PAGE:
On January 29, 2021, the U.S. Department of Labor, through the Occupational Safety and Health Administration (OSHA), released new guidance aimed at protecting workers from exposure to COVID-19.
The new workplace safety guidance is the first implemented by the Biden Administration and aims to help employers implement a coronavirus prevention program. OSHA’s new guidance recommends this prevention program include the following 16 elements:
- Assignment of a workplace coordinator to deal with COVID-19 issues.
- Conduct a COVID-19 exposure hazard assessment.
- Identify measures that will limit the spread in the workplace.
- Consider protections for high-risk workers or those with a severe illness, by offering supportive policies, practices, and reasonable modifications to the work environment.
- Create an effective communication system for relaying COVID-19 information.
- Educate and train workers on COVID-19 policies and procedures.
- Tell workers who are infected or potentially infected to stay home and quarantine.
- Promote practices such as teleworking and use of paid sick leave that minimize the negative impact of quarantining.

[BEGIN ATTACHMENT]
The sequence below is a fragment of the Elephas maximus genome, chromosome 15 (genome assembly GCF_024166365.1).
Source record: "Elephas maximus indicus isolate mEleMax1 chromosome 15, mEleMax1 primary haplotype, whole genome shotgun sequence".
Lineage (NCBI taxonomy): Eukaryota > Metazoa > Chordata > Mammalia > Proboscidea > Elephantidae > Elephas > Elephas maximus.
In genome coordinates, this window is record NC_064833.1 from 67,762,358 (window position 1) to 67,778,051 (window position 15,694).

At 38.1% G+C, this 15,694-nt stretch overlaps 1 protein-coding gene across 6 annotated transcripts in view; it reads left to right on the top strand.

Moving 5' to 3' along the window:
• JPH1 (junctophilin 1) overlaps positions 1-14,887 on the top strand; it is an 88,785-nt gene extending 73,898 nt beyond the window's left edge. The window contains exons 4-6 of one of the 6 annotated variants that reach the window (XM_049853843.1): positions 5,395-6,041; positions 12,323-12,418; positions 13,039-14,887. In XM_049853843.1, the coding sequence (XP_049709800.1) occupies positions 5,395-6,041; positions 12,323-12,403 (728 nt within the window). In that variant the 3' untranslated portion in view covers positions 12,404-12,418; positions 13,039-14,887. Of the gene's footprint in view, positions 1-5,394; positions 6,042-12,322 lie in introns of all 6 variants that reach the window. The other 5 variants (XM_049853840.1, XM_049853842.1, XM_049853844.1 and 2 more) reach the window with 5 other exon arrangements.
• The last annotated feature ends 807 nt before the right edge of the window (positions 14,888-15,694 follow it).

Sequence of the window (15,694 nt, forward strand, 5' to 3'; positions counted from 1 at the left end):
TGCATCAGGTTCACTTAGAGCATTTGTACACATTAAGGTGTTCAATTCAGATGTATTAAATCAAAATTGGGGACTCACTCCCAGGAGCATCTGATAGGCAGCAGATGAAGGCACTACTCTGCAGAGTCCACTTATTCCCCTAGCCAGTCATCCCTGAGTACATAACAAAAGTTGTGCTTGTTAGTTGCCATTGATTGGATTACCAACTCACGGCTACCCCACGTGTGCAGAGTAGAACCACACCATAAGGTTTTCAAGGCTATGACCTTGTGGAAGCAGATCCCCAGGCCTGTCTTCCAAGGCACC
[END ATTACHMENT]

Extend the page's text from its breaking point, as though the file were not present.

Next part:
- Isolate workers showing symptoms at work.
- Perform enhanced cleaning/disinfection if a person confirmed or suspected of having COVID-19 was in the workplace.
- Provide guidance on screening on testing.
- Record and report COVID-19 infections and deaths.
- Implement procedures and protections so workers do not fear retaliation from expressing COVID-19 concerns.
- Provide information on the benefits and safety of the COVID-19 vaccine.
- Ensure the workplace does not distinguish between vaccinated and non-vaccinated employees.
- Follow other applicable OSHA Standards: All of OSHA’s standards that apply to protecting workers from infection remain in place.
In addition, the guidance includes other protections to help stop the spread of COVID-19, such as physical distancing protocols and using surgical masks or cloth face coverings. It also provides guidance on use of personal protective equipment, improving ventilation, good hygiene, and routine cleaning.
While the guidance creates no new legal obligations for employers, it does contain the best recommendations to keep employer spaces safe and contains some already-existing mandatory standards.
The DOL issued a news release on the new guidance, and the guidance in its entirety can be found here. Employers with additional questions can reach out to the NFIB Small Business Legal Center at [email protected]